When Brookland resident Wilma Harper first heard the media reports about the recent slayings of five young women in Suitland, she felt compelled to do something.

Harper, a retired social worker and the founder of a District victims' support group known as the Freeway Phantom Organization Inc., began assembling her members and trying to contact the families of the young women whose bodies where found between Dec. 13 and Jan. 12 in a wooded area in Suitland.

For Harper, the recent deaths revived memories of similar headlines 15 years ago about the slayings of her niece and six other young black females, who were victims in the so-called "Freeway Phantom" case. Two former D.C. police officers were convicted in one of the killings. The others remain unsolved.

Details of the "phantom killings" were documented in a book titled The Mystery of the Freeway Phantom, written in 1983 by Harper and Helen B. Collins. Harper said the book was written to document the facts, reactions and impact of the murders on the families and community.

"I can't believe the shocking similarities between these recent killings and the ones that happened in 1971 and {1972}," said Harper. "My first question was, is the Phantom still alive?"

Between April 1971 and September 1972, the bodies of the seven victims, some of whom had been strangled and sexually molested, were found alongside freeways in the District and Prince George's County. Harper's niece, 17-year-old Diane Williams of Southeast, was the final victim. Her body was discovered Sept. 6, 1972 in a grassy area just off I-295 near the Capital Beltway.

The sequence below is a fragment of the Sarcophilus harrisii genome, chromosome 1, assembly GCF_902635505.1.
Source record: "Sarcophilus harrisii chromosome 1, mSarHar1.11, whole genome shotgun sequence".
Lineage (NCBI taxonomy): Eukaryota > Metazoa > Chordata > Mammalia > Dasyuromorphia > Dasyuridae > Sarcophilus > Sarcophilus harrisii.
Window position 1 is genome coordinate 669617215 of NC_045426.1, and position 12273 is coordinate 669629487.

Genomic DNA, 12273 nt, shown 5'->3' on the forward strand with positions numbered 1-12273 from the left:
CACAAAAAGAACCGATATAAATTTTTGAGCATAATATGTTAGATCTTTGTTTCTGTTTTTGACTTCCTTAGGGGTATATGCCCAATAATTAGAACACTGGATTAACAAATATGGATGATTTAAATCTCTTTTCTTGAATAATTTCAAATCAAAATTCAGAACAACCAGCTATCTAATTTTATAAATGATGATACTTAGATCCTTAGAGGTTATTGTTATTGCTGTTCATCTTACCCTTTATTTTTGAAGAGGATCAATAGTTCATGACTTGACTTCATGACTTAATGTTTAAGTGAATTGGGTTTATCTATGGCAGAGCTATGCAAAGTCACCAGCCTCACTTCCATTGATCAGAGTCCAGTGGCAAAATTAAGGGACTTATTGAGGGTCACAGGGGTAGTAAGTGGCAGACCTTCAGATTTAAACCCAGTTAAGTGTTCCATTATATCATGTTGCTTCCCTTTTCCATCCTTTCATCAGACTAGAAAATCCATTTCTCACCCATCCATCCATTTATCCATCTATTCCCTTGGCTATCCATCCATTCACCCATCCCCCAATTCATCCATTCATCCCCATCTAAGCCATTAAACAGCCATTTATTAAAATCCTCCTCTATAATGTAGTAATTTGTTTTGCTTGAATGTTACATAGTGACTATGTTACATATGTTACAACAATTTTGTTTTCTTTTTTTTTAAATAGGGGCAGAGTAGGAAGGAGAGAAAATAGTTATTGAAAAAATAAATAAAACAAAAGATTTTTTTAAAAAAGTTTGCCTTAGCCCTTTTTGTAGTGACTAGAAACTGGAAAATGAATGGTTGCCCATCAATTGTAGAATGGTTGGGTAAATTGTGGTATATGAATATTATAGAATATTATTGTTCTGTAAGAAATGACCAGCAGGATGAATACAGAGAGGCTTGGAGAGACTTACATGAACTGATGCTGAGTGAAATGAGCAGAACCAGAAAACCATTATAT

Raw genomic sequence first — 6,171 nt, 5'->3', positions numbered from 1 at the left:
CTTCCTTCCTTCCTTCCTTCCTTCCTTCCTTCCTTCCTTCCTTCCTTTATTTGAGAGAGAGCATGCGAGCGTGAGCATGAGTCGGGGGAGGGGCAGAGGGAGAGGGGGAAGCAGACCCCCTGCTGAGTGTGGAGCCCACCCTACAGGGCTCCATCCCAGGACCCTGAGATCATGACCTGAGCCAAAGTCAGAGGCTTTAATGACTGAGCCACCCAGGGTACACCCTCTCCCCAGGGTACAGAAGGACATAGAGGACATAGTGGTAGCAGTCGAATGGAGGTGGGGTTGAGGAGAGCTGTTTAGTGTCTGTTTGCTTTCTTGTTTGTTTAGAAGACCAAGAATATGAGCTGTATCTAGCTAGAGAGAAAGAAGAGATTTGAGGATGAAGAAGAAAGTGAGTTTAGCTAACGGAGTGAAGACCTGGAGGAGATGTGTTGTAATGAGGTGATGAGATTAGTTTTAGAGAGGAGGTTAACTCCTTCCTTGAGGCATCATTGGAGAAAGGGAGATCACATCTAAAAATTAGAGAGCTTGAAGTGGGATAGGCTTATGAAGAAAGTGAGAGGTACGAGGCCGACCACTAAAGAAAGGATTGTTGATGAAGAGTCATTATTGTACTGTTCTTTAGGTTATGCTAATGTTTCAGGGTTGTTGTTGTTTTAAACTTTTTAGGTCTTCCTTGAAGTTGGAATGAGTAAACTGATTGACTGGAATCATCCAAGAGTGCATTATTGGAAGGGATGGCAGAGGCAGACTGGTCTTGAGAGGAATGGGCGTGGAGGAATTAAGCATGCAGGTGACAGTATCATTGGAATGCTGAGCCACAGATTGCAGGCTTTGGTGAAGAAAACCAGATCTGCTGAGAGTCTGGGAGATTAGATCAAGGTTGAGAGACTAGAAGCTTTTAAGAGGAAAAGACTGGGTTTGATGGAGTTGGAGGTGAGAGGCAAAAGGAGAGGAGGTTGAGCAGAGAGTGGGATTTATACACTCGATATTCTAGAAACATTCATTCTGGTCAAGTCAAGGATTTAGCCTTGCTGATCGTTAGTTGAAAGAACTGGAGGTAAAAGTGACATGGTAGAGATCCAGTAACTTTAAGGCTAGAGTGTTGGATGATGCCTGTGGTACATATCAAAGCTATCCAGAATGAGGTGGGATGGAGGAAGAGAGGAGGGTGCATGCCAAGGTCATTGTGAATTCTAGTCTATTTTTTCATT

"We were devastated," said Harper. "At first it didn't register in my head that she was really dead, but the reality soon hit home." The tragedy of her niece's death prompted her to form The Freeway Phantom Organization, which seeks to provide moral, legal and spiritual support to relatives and friends of murder victims.

Edward Woodard, father of Brenda Denise Woodard, one of the victims in the 1970s killings, said "organizations like this are very worthwhile. I remember many times when we were wondering about what was happening or things were at a standstill, some of the families got together and just talked, which was very encouraging."

"At first, I couldn't talk to anyone or even look at pictures," said Mary Woodard. "People say they know what you're going through but unless you've actually experienced the tragedy, you really don't know. Sharing with someone who's gone through the same thing helped me to deal better."

Harper said the victim's families "are the ones who are hurt the most, because something was wrongfully taken away from them that will never be replaced -- a loved one.

"When these actions happen, families are upset and the trauma is sometimes emotionally overwhelming. Our organization exists to help those family members cope with their loss and share their emotions," she added.

The Freeway Phantom Organization, which now includes eight active members, has begun alerting the public to the seriousness of unsolved murders and suggesting methods of prevention.

The group responds to requests for information and resources, acting as a "preventive outlet through education," said Harper, whose book outlines several safety education and self-defense programs.

"You can never hear enough about safety because when you stop hearing about it, that's when something happens," said Margaret Williams, whose daughter, Diane, was one of the "Freeway Phantom" victims. "There needs to be ongoing programs in schools and throughout the city. Once every 15 years is not enough," she said.

Harper said although organizations such as hers can provide some support, a case cannot be solved without community assistance. "It's a two-way street. The police can't do it all by themselves. Members of the community have to consider it important enough to get involved and see that these murders are put to a stop."